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Welcome one and all to the Arrse photography forum...

cpunk

LE
Moderator
#1
This is a venue for discussion of gear, technique, pictures and what not...

Normal rules apply: try to be reasonably polite and don't upload pictures that you wouldn't want to see plastered all over the web, being used as evidence for the prosecution etc etc etc.
 

Ravers

LE
Kit Reviewer
Book Reviewer
#2
Good idea.

I'm rocking a Nikon D5000 with a standard lens at present and I love it.

Some of my recent stuff:




 
#4
Nice Phots Ravers.

I'm now on an EOS 5D with some L Series Lenses.

Photo below isn't intended to show great composition or other skills, merely the way that the camera and 24-105mm Image stabilised f1.4 lens took a reasonable shot in the dead of night in the hands of a drunken buffoon:

IMG_6628.jpg
 

Auld-Yin

ADC
Kit Reviewer
Book Reviewer
Reviews Editor
#5
Dinger

I hope you take this suggestion the way it is intended. If you have some spare time on your hands, do you think you could approach some of the camera makers, explain your issues and ask them? Let them know that you would be willing to trial any cameras/gadgets that they would come up with. What you might get from that is either the chance to be involved in designing kit for specific purposes or they may point you in the direction of some kit they have out already.

Just a thought, and it may not go anywhere, but you never know, maybe nobody has asked Kodak or Sony about these things before.
 

Auld-Yin

ADC
Kit Reviewer
Book Reviewer
Reviews Editor
#6
Nice Phots Ravers.

I'm now on an EOS 5D with some L Series Lenses.

Photo below isn't intended to show great composition or other skills, merely the way that the camera and 24-105mm Image stabilised f1.4 lens took a reasonable shot in the dead of night in the hands of a drunken buffoon:

View attachment 35011
I like the way you photshopped the red lights into white ones :)
 
#8
Being a complete camera mong, for an average camera user, what is the recommended number of pixels I should go for?

Do I really need a gazillion mega pixels or is the steady increase in camera pixel numbers a ploy to sell a level of technology that is not required by the average user?
 
#9
Nice Phots Ravers.
...-105mm Image stabilised f1.4 lens...
Didn't know Canon made a 24-105 F1.4 :)


Dinger, AuldY has a suggestion. I know that there are mouth-operated camera shutter releases for (at least) Canon kit. They are desigend for the parachuting community. The "consumer" DSLR cameras usually are lighter as well. I would say that most non-SLR's would need at least the ball of your thumb on your right hand. Not knowing the full extent of your disability, the problems may lie in ATTACHING current accessories to the camera body, rather than the need to design from NEW, ie. to attach wired remote controls, you need to be able to open small doors (usually made of rubber or silicone).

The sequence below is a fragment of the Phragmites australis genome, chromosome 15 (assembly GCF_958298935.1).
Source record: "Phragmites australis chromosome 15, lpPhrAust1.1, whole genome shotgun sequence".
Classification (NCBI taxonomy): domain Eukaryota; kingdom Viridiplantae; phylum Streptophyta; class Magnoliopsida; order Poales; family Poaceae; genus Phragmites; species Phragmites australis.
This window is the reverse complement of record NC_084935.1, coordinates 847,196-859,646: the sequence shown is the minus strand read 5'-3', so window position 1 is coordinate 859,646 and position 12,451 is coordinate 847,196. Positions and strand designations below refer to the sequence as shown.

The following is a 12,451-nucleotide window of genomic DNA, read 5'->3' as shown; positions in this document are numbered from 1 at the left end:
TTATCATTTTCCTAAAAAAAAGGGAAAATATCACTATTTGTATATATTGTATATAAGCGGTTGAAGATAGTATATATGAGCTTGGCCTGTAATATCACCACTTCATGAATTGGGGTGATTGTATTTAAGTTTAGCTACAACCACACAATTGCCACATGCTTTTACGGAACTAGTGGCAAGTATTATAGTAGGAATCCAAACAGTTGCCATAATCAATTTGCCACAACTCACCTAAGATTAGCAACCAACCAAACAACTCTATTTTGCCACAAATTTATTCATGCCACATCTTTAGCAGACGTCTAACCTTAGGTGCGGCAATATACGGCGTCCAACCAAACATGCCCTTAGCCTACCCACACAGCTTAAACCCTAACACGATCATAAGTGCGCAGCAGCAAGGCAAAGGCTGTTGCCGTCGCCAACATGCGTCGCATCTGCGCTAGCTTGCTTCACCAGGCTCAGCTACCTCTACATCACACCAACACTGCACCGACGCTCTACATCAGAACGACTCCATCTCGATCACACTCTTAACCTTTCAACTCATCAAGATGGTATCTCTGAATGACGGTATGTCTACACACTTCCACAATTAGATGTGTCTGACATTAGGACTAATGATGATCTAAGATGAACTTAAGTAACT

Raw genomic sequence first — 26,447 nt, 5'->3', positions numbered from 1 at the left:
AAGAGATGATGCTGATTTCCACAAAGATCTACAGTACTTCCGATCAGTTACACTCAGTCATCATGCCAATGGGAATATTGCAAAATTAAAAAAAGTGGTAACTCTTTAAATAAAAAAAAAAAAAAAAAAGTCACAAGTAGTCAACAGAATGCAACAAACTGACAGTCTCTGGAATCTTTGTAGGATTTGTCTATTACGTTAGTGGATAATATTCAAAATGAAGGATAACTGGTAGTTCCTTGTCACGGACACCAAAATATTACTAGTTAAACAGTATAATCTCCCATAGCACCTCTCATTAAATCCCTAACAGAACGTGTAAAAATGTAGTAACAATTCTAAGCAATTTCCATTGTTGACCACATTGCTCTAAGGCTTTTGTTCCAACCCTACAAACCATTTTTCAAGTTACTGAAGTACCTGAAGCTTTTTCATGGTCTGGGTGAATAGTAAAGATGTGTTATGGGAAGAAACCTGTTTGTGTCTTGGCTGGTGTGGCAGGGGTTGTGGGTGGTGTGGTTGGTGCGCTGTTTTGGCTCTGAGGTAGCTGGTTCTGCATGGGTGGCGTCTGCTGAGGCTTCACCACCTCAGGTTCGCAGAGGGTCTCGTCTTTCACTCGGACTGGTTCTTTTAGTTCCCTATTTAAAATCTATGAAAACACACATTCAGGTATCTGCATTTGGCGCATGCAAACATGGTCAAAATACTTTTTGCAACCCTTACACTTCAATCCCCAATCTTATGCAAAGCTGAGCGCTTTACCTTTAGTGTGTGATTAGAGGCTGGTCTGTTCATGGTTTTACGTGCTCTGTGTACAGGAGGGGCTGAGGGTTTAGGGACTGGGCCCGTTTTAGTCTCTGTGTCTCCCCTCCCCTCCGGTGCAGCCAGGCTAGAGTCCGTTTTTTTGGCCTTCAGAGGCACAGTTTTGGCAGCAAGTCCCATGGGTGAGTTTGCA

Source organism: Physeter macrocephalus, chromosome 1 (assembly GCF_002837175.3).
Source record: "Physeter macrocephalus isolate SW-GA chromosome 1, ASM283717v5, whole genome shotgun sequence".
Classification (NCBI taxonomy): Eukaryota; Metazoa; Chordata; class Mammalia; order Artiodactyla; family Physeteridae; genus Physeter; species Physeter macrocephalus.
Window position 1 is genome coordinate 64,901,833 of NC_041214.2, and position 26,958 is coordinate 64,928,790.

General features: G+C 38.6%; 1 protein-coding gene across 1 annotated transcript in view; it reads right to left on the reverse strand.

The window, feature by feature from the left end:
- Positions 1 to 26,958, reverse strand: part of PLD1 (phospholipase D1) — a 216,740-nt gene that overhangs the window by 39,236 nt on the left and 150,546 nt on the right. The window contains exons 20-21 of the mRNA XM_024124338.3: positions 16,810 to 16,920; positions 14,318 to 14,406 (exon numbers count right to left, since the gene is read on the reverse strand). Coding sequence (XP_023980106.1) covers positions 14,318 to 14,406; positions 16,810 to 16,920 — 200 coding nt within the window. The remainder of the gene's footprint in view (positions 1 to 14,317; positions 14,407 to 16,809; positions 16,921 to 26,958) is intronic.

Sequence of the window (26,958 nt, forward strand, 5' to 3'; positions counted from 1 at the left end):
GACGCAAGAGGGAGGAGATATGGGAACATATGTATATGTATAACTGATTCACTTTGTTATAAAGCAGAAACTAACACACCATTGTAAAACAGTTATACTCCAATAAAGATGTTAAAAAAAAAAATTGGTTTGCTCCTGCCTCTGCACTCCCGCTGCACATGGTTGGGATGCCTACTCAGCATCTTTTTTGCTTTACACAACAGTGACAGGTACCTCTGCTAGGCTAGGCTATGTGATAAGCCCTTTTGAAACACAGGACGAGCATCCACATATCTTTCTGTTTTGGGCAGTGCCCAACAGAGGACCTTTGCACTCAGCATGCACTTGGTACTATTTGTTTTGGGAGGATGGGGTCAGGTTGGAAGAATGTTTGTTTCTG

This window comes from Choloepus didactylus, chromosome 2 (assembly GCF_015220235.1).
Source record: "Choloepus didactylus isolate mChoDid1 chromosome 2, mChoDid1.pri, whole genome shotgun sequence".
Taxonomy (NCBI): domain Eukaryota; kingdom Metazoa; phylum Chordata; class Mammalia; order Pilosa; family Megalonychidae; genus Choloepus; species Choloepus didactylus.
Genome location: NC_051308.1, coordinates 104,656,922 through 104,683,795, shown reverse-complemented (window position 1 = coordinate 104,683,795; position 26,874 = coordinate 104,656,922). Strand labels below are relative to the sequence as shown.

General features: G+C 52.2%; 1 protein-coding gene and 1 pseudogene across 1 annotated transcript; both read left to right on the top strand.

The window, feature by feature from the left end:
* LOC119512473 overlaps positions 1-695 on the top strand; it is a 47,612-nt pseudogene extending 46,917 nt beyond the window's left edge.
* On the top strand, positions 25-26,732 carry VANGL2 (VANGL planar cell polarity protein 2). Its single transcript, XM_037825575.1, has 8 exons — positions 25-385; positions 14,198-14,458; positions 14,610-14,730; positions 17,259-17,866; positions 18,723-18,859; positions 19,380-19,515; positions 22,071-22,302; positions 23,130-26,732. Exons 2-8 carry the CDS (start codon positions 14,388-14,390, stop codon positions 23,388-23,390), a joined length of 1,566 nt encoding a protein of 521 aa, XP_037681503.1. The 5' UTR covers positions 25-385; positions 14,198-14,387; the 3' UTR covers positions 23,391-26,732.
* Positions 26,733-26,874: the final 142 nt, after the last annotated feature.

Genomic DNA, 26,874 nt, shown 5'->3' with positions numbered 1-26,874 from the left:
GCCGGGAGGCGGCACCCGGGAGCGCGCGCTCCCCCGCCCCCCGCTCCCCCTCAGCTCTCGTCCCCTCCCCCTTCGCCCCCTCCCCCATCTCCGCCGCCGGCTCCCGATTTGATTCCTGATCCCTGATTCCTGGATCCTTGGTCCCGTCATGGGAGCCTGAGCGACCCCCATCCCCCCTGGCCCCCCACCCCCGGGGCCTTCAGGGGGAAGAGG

*** Sorry to edit - the G10 and G11 are heavy compared to the some of the credit-card sized cameras, which MAY be a consideration in Dinger's case ***
 
#10
Didn't know Canon made a 24-105 F1.4 :)


Dinger, AuldY has a suggestion. I know that there are mouth-operated camera shutter releases for (at least) Canon kit. They are desigend for the parachuting community. The "consumer" DSLR cameras usually are lighter as well. I would say that most non-SLR's would need at least the ball of your thumb on your right hand. Not knowing the full extent of your disability, the problems may lie in ATTACHING current accessories to the camera body, rather than the need to design from NEW, ie. to attach wired remote controls, you need to be able to open small doors (usually made of rubber or silicone).

*** Sorry to edit - the G10 and G11 are heavy compared to the some of the credit-card sized cameras, which MAY be a consideration in Dinger's case ***
Tool. Yup, let's call it f4?

Dingerr,

Fully agreed with Tool's comments. I find those little rubber covers a PITA. There are cameras now with wifi. Perhaps they're worth exploring to avoid the hassle of cables and fiddly things.
 

Ravers

LE
Kit Reviewer
Book Reviewer
#11
Being a complete camera mong, for an average camera user, what is the recommended number of pixels I should go for?

Do I really need a gazillion mega pixels or is the steady increase in camera pixel numbers a ploy to sell a level of technology that is not required by the average user?
I'd say lens quality is more important. In this day and age where you can get a 12 mega pixel camera for under seventy quid, it doesn't make a huge difference unless you want to take massive phots. For example, Sony do a nice range of cameras, half of them have Sony lenses and are OK, the other half have Carl Zeiss lenses which are top notch and noticeably a lot better, but more pricey.